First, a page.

The inter-county season is back in full swing with the start of the McKenna cup last weekend.
This is a much maligned competition with some people in the GAA world calling for it and the rest of the provincial subsidiary competitions to be done away with altogether to shorten the inter-county season.
For a county manager though it gives them meaningful challenge matches where they can give game time to new comers to the panel and squad players from the year before. It also gives them games to work on game plans for the league and championship.
A few wins in the McKenna cup can give teams a lot of confidence going into the league campaign. Some people in the media would love to see the back of it, feeling its worthless competition taking up space in the fixture calendar.
They might have a point and getting rid of it might mean the league and championship could be brought forward. But then the same amount of time could just as easily be gained with better planning and streamlining of the league and championship.
I used to dread the McKenna cup myself, especially in the latter years of my inter-county career. You would find yourself up against a college team who would be flying fit and trying to impress to get on their Sigerson team and also their own county’s manager.
An impressive display would see their profile raised and could lead to a call up to the senior panel, if they weren’t already on it. I remember marking a young Mattie Donnelly when he was with UUJ and I was never as glad to hear a full time whistle as he gave me a torrid time, kicking some sublime scores off both feet.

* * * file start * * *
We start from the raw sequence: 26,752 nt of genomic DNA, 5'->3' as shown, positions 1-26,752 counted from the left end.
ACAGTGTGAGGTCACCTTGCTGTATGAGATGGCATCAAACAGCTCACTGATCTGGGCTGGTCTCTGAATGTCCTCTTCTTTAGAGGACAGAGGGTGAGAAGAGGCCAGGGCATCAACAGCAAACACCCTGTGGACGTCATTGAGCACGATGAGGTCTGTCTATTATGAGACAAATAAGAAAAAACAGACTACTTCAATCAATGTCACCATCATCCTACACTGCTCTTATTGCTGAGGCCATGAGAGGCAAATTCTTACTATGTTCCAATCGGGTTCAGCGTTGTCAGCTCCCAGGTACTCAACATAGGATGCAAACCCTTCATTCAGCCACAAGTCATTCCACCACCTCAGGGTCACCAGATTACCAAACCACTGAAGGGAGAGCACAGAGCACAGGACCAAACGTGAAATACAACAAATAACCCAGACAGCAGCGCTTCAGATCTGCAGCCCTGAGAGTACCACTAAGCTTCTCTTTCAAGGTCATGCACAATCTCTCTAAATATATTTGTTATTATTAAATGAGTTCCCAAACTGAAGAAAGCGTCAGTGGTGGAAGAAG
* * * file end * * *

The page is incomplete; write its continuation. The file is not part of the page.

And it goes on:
Of course on the other hand players would rather be playing games than training because nothing beats playing matches to get you ready for the league.
Looking ahead for Fermanagh this year, they have a tough task ahead of them in the league, but it’s one players and management will relish.
They have derbies against Cavan and Tyrone along with two more games against Ulster sides, Derry and Armagh. Finally they have Meath, Galway and Laois to contend with. When looking at it on paper it seems like a very formidable programme.
For Fermanagh to succeed they really need to be taking as many points as they can from their home matches against Meath, Laois, Cavan and Tyrone. Making Brewster into a fortress is a must and the supporters play a big part in this too.
Getting behind the team, especially when they’re on the back foot, really gives the team a lift. The roar from the crowd when a score is taken or a block is executed cannot be underestimated and it gives players an extra boost.
Fermanagh really need to work harder than last year all over the pitch. When I was playing we always found the year after a good year was more or less a let down. The expectations throughout the county were raised and we maybe listened too much to the praise we got the year before and thought doing the same amount of work was enough to succeed. But teams had done their homework on us figured us out and worked harder than us.
Fermanagh need to find another one or two scoring forwards to take the pressure off Sean Quigley and Tomas Corrigan especially against the better teams as they will double mark these two and blunt Fermanagh’s scoring threat.
Ulster teams are experts at this and with so many Ulster teams in the league this is likely to be a major obstacle to overcome.
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